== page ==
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Dwarf Fortress on Steam now has the game’s best management tool

Dwarf Fortress' recent Steam release now can use Dwarf Therapist, which lets you manage your Dwarves much more effectively in the colony management game

Dwarf Fortress on Steam now has the game's best management tool

Dwarf Fortress hasn’t been on Steam all that long, but it’s already proven to be a colossal success. The colony management game has really been decades in the making, and in that time there have been plenty of mods and community additions to Dwarf Fortress to help you either manage the chaos or ignite it into oblivion. In fact, the well-loved Dwarf Therapist extension, which helps you manage and check on all your Dwarfs, has been updated, and now includes the new Steam version too.

So what exactly is Dwarf Therapist and what does it do for everyone playing Dwarf Fortress on Steam? It’s all about making your Dwarves easier to manage when they start to pile up. The management tool is “designed to run side-by-side with Dwarf Fortress” and offers “several views and interface improvements” while you play.

You can import and manage any number of custom professions across forts, assign multiple dwarves to a custom profession, and use a more flexible UI to manage your labours and professions quicker too. Dwarf Therapist also lets you view all pending changes before they actually come into the game, and lets you group dwarves by several criteria to help with management.

The idea of streamlining your dwarf management in Dwarf Fortress on Steam is definitely appealing, as the more Dwarves you get the more menus you have to crawl through to sort out each of their labour preferences, so having something like Dwarf Therapist on hand while playing would just make everything smoother.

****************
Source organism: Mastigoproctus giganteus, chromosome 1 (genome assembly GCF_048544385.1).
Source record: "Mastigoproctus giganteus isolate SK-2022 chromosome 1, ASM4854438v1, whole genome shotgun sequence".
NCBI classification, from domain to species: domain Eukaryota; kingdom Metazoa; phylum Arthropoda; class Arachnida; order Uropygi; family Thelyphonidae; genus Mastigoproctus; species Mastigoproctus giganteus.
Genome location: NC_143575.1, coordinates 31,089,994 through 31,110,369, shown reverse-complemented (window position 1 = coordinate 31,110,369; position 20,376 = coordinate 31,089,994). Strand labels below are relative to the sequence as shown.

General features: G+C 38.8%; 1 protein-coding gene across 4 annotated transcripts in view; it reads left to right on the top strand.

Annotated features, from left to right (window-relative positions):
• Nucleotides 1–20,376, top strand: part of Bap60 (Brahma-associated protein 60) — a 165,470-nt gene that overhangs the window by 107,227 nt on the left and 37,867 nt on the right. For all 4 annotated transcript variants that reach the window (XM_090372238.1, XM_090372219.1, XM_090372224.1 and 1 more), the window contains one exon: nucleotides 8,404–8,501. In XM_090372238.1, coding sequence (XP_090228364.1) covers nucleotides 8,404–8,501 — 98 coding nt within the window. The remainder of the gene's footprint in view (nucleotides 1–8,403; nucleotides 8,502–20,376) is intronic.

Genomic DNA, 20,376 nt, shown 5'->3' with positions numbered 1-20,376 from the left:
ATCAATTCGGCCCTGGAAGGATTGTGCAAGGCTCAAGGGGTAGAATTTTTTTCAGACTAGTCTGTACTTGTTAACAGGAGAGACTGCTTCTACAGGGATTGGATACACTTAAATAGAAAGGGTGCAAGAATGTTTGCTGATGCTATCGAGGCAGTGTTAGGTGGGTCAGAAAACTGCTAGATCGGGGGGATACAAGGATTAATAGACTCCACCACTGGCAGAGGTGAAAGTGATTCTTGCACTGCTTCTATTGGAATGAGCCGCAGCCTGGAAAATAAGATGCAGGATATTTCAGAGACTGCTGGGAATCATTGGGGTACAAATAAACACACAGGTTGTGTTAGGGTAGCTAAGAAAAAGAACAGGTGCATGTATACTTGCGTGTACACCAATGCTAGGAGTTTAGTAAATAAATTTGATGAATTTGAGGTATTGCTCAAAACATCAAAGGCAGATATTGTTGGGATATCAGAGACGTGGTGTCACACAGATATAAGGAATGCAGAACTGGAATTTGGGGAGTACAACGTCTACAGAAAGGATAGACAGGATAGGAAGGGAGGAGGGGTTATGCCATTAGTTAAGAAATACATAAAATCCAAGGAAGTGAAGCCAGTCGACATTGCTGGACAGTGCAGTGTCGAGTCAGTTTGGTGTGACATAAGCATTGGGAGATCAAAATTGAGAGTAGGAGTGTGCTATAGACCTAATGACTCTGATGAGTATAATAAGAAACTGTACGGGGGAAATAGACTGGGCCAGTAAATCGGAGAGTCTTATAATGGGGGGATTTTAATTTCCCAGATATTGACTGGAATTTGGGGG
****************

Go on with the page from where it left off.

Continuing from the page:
According to Redditor songwind, the current version of Dwarf Therapist for Steam is read-only, “at least as far as labor assignments are concerned,” with another user noting that it is “still hugely useful for being able to compare dwarf skills and the like.”

That said, many are noting how even in its potentially more limited Steam form the Dwarf Fortress add-on is great for acting as a much quicker reference for things like moods, likes, skill levels and all of those dwarf details.

So, while basically a requirement for the classic version of Dwarf Fortress, the Therapist still has a lot of uses for those you playing on Steam. If you’re new to the game, it’s definitely worth checking out. You can learn all about it on the Dwarf Fortress wiki, or you can download it from GitHub. There’s also lots of information about installing Dwarf Therapist in this Reddit thread.

Alternatively, you can download a Dwarf Fortress mod that adds 905 Pokemon to the game, all of which have unique abilities and game mechanics they feed into. The game has also been doing very well, with Dwarf Fortress selling nearly 500,000 copies in its first month on Steam.

If Dwarf Fortress is absolutely up your street and you want games somewhat similar to it, we have lists of the best city-building games and best survival games you should take a look at.